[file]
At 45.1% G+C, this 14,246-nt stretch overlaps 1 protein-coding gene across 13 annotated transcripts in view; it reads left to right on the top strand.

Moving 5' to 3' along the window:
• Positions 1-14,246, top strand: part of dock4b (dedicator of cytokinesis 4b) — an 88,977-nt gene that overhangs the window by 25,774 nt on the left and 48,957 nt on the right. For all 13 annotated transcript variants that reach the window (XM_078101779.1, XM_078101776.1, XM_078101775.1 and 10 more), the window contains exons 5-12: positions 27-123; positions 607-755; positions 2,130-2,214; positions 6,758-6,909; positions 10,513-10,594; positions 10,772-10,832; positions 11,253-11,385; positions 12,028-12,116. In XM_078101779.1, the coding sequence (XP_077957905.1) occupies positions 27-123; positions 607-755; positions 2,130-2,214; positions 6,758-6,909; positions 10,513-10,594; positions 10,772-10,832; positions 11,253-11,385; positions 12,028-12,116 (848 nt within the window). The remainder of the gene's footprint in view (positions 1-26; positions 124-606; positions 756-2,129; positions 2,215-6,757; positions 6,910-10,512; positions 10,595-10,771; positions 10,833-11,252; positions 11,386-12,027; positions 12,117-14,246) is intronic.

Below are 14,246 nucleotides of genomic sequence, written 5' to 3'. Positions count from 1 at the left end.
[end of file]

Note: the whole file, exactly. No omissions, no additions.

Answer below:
At 45.1% G+C, this 14,246-nt stretch overlaps 1 protein-coding gene across 13 annotated transcripts in view; it reads left to right on the top strand.

Moving 5' to 3' along the window:
• Positions 1-14,246, top strand: part of dock4b (dedicator of cytokinesis 4b) — an 88,977-nt gene that overhangs the window by 25,774 nt on the left and 48,957 nt on the right. For all 13 annotated transcript variants that reach the window (XM_078101779.1, XM_078101776.1, XM_078101775.1 and 10 more), the window contains exons 5-12: positions 27-123; positions 607-755; positions 2,130-2,214; positions 6,758-6,909; positions 10,513-10,594; positions 10,772-10,832; positions 11,253-11,385; positions 12,028-12,116. In XM_078101779.1, the coding sequence (XP_077957905.1) occupies positions 27-123; positions 607-755; positions 2,130-2,214; positions 6,758-6,909; positions 10,513-10,594; positions 10,772-10,832; positions 11,253-11,385; positions 12,028-12,116 (848 nt within the window). The remainder of the gene's footprint in view (positions 1-26; positions 124-606; positions 756-2,129; positions 2,215-6,757; positions 6,910-10,512; positions 10,595-10,771; positions 10,833-11,252; positions 11,386-12,027; positions 12,117-14,246) is intronic.

Below are 14,246 nucleotides of genomic sequence, written 5' to 3'. Positions count from 1 at the left end.